My better half was recently and suddenly admitted to hospital with a previously unsuspected medical condition. I’m glad to say that she responded to treatment and was discharged after a week with a course of medication and instructions to take it easy for a time.
So while she rested upstairs for a couple of hours in the afternoons I retreated higher up. To the loft, where for some time I have been building a model railway.
Now, I am not talking about some highly detailed creation accurate to the last rivet, far from it. It started as a plain oval of track to run my collection of vintage Hornby tinplate trains and just seemed to grow. No plastic kits here, everything is made in the traditional way from wood, card and paper very much as I remember my father doing in the nineteen-fifties. I suppose, looking at it psychologically, that’s what I’m doing: reliving childhood memories. Family and friends have been regularly bored with digital snaps of its progress but, with time on my hands, I decided to see what I could do with film in the hope that the resulting images would be more idiomatic.
The first two attempts made with my Minolta SR7 and a 35mm lens resulted in barely salvageable underexposed images but at least gave me a list of things to concentrate on:
- Length of exposure and the need to experiment to overcome reciprocity failure which was greater than I had expected
- Lighting, which in my case was nothing more sophisticated than a hand-held inspection lamp to supplement the ceiling lights
- Make sure that the verticals are indeed vertical
- Composition to avoid jarring distractions in the background as much as possible
- Focus to take full advantage of depth of field
I was right at the limit of the closest focussing range of the 35mm Rokkor but rather than try if I could do better with a 50mm Rokkor so as to be further back the devil in me prompted to use, and thereby test, a recently acquired Exa 500 which came with a Zeiss 50mm that had the advantage of stopping down to f22.
An Exa 500 was featured on 35mmc few years ago so I won’t say any more about mine at this stage other than that as far as looks go I find it pleasing to the eye in a dumpy, left-handed Hausfrau sort of way. To make it feel at home I even used Fomapan 100, instead of my usual FP4 , and took a chance with increased exposure times.
I had already found the easiest way to ensure vertical verticals and obtain a manageable area to be kept in focus was to adopt a “straight on” viewpoint, but as it wasn’t my intention to create a panorama, those sort of images, looked at individually, turned out to be too similar.
I was pleased with the classic railway photograph look obtained by stopping down to f22 and taking careful notice of the depth of field by using a tape measure.
However, the problem with this one is obvious: the gap in the backscene is all too visible at the top left of the frame. The eye, even through a viewfinder, often ignores what it doesn’t want to see. A photograph concentrates the attention and is less forgiving. Although I’m no great lover of post-processing beyond the basic things I used to do in a darkroom I did make make an attempt to cover the gap with a bit of digitally added sky. Whether this improves the image or is considered cheating is, of course, purely subjective so I’m offering both versions of the same frame.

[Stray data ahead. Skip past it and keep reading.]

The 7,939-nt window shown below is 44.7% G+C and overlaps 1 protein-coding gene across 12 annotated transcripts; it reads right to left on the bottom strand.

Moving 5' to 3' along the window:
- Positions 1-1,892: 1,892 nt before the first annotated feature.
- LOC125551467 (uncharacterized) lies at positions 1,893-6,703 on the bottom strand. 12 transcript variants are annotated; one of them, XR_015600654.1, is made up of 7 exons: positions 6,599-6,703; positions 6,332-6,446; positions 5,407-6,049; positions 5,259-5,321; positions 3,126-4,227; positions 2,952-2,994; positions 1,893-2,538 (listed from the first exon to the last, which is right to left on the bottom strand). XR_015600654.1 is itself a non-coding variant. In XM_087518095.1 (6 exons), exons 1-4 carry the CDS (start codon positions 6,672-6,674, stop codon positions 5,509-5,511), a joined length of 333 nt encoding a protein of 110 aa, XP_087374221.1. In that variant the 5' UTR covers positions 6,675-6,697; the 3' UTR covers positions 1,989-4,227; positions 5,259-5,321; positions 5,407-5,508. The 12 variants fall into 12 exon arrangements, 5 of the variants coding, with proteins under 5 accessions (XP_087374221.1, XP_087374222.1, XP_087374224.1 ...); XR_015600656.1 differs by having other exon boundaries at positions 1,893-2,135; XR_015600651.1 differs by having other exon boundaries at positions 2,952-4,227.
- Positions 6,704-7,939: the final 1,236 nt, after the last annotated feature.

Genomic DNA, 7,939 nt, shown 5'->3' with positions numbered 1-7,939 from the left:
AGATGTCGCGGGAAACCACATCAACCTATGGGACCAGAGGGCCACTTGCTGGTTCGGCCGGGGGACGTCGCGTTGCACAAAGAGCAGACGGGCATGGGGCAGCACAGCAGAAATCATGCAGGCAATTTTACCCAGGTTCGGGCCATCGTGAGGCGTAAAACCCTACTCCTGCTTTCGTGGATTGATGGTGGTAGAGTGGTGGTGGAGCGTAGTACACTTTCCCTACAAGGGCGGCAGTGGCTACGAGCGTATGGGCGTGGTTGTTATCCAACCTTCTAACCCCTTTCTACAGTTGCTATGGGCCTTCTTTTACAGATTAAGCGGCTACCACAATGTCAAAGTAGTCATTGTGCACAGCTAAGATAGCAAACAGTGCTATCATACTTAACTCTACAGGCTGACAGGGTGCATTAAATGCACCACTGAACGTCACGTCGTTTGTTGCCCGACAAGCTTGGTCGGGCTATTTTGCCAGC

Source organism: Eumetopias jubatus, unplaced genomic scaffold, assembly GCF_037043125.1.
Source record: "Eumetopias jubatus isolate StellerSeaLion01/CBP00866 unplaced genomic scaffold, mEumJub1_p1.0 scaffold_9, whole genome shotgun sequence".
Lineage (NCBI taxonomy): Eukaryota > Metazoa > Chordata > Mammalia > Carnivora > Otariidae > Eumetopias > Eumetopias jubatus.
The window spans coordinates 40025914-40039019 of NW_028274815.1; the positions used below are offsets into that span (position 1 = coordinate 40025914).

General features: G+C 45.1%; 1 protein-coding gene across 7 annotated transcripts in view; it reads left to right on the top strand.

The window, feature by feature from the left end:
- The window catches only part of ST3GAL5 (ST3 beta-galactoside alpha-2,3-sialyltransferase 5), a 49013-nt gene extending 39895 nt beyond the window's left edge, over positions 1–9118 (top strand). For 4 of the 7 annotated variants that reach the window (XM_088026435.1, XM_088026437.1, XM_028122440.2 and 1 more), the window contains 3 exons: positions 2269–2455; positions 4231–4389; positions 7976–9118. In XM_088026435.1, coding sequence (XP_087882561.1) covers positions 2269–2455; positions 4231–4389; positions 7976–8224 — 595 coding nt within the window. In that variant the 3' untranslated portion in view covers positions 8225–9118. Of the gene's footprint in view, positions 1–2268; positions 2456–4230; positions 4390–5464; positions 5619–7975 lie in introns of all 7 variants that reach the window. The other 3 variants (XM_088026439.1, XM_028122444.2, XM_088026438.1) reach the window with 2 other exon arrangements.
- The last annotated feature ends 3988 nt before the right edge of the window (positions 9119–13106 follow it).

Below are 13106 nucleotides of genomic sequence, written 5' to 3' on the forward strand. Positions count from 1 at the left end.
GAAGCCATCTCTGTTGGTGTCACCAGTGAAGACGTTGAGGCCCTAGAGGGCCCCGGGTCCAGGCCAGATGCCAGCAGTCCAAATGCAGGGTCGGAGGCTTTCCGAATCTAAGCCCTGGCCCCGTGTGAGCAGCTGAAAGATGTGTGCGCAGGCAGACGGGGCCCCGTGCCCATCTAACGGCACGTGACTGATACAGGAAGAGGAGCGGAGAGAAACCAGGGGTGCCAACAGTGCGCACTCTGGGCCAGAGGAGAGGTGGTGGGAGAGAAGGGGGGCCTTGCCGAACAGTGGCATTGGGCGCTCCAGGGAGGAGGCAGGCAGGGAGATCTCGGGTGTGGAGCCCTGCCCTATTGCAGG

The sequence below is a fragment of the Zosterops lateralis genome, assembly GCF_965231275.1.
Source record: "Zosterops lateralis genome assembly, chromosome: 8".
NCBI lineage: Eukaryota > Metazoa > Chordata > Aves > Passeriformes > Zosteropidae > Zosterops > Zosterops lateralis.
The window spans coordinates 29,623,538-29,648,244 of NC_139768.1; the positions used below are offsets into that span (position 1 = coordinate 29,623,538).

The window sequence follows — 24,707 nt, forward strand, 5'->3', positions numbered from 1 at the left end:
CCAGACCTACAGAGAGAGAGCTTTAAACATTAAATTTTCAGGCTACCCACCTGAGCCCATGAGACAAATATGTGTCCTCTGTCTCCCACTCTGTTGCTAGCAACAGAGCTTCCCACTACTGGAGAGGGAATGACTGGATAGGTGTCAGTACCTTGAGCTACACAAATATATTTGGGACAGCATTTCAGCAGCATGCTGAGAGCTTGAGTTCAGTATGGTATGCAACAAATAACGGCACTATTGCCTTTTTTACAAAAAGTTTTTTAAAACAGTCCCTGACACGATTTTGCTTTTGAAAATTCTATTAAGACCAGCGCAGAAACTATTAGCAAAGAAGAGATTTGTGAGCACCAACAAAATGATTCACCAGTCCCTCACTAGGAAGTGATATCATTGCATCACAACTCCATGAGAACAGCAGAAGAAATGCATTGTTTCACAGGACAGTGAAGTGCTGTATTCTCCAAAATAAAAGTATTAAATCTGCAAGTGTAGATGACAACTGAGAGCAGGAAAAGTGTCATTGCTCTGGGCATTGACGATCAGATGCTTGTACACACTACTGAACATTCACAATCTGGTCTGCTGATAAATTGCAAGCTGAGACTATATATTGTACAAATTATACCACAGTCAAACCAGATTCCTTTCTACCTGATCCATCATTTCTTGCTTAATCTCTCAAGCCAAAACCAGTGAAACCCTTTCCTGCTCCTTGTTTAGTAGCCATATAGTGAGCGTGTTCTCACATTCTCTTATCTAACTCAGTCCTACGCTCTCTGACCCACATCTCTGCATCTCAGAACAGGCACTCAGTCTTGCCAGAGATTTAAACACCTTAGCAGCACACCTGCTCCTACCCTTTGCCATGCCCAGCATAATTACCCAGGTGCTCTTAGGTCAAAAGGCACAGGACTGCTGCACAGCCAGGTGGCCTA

Emboldened by that, all I did with this shot of the other side of the layout was to shade the top of the backscene to soften its top edge.
Luckily, my favourite image required no such tweaking. The idea for this started as another “straight on” shot but when positioning things I realised that a change of angle would be better. I just wish I had placed a figure waiting on the other side of the level crossing.
Summer, even a British one, makes it too hot and stuffy in the loft to stay there for any length of time but until the weather cools down I’ve come away from this little exercise with a couple of things to mull over. As far as the railway is concerned the inadequacies of the backscene have been exposed (no pun intended) and need rectifying. Photographically, an angle finder attachment or something with a waist-level finder would certainly make composition easier and enable me to try other viewpoints using a table tripod.
Reverting to the Exa, how did that perform? There were a couple of minor glitches which, unless the old girl is worn out, may correct themselves with use. The wind-on didn’t cock the shutter on three occasions resulting in frames lost by having to wind on again and on one occasion the shutter didn’t fully open leaving a black bar at the bottom of the frame. Oh, and the first roll of film I used in it was wasted. I’d rewound it right back into the canister as I didn’t feel the usual drag of the leader coming off the take-up spool. Not having a leader extractor I resorted to the old trick of fishing it out with a piece of wetted film. When developed it was completely blank apart from a completely overexposed first frame. A dry run with the back of the camera off using an old film revealed that the leader must have slipped off the take-up spool because, not wishing to use too much force, I hadn’t pushed it far enough into the rather stiff retaining tongue. Quite how much I’ll enjoy its quirky quaintness using it handheld rather than on a tripod with cable release attached remains to be seen.
If you’ve persevered this far, thanks for reading.
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